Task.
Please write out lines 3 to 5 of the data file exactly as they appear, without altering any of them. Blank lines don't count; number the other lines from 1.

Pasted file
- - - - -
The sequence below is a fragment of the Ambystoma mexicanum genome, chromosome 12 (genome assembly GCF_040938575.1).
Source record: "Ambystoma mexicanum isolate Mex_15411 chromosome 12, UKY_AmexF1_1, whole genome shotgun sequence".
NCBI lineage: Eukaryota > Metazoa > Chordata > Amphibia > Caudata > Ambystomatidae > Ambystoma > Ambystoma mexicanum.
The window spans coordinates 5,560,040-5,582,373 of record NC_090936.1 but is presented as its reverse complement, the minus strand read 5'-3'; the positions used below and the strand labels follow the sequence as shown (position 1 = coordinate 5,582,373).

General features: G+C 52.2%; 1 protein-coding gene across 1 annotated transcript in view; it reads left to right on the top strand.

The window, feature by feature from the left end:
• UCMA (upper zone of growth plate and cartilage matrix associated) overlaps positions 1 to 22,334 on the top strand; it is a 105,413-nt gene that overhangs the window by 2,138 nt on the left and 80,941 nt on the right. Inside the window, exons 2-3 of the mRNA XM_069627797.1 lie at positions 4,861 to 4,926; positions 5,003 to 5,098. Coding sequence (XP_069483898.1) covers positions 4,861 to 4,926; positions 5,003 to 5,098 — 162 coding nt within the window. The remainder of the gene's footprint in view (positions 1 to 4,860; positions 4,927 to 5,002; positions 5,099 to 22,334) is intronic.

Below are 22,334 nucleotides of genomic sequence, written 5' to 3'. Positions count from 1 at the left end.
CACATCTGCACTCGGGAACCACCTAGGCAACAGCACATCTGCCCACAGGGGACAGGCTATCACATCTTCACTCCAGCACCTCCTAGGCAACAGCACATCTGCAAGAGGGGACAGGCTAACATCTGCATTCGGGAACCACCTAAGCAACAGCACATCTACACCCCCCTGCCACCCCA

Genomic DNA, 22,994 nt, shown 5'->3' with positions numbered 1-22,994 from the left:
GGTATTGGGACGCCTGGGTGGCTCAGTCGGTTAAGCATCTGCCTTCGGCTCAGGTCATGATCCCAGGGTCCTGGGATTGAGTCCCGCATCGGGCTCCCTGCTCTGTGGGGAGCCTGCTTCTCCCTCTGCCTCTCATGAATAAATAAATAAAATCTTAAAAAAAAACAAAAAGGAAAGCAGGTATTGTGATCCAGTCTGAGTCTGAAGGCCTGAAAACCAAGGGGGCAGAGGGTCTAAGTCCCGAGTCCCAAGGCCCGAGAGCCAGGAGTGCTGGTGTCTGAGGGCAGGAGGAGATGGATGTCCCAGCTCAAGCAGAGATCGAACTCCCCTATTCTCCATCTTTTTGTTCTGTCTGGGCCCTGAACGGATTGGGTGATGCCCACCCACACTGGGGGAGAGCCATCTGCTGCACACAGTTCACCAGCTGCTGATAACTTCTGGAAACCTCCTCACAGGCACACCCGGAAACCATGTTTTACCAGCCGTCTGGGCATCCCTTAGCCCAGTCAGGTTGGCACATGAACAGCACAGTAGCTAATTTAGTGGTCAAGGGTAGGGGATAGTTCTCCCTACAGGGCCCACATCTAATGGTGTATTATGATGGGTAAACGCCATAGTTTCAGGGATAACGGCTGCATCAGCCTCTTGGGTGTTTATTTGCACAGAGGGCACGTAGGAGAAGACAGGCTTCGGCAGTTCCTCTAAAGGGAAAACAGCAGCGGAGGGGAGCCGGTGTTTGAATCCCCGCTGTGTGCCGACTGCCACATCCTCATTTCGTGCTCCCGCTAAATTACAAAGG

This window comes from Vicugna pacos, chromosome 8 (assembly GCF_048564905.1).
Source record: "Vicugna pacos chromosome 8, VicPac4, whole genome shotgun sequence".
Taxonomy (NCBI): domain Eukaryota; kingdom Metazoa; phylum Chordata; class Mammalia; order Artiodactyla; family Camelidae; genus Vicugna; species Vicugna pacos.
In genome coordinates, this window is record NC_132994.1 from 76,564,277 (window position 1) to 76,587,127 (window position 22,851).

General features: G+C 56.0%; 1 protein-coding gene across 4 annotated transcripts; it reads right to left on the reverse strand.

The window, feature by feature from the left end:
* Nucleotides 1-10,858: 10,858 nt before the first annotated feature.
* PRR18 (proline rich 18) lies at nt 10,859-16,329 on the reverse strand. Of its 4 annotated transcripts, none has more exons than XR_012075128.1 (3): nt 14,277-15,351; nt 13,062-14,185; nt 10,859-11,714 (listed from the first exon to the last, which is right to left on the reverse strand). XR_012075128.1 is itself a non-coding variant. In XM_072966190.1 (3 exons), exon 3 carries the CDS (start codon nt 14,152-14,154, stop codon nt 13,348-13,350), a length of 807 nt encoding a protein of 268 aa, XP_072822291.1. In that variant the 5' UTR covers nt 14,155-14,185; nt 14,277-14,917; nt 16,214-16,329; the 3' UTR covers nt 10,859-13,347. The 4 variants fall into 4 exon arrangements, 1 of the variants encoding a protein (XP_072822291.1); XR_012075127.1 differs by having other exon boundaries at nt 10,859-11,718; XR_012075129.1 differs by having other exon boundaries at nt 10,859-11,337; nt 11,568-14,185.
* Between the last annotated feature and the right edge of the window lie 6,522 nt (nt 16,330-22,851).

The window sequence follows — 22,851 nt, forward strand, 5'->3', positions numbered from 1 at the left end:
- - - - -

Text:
NCBI lineage: Eukaryota > Metazoa > Chordata > Amphibia > Caudata > Ambystomatidae > Ambystoma > Ambystoma mexicanum.
The window spans coordinates 5,560,040-5,582,373 of record NC_090936.1 but is presented as its reverse complement, the minus strand read 5'-3'; the positions used below and the strand labels follow the sequence as shown (position 1 = coordinate 5,582,373).

General features: G+C 52.2%; 1 protein-coding gene across 1 annotated transcript in view; it reads left to right on the top strand.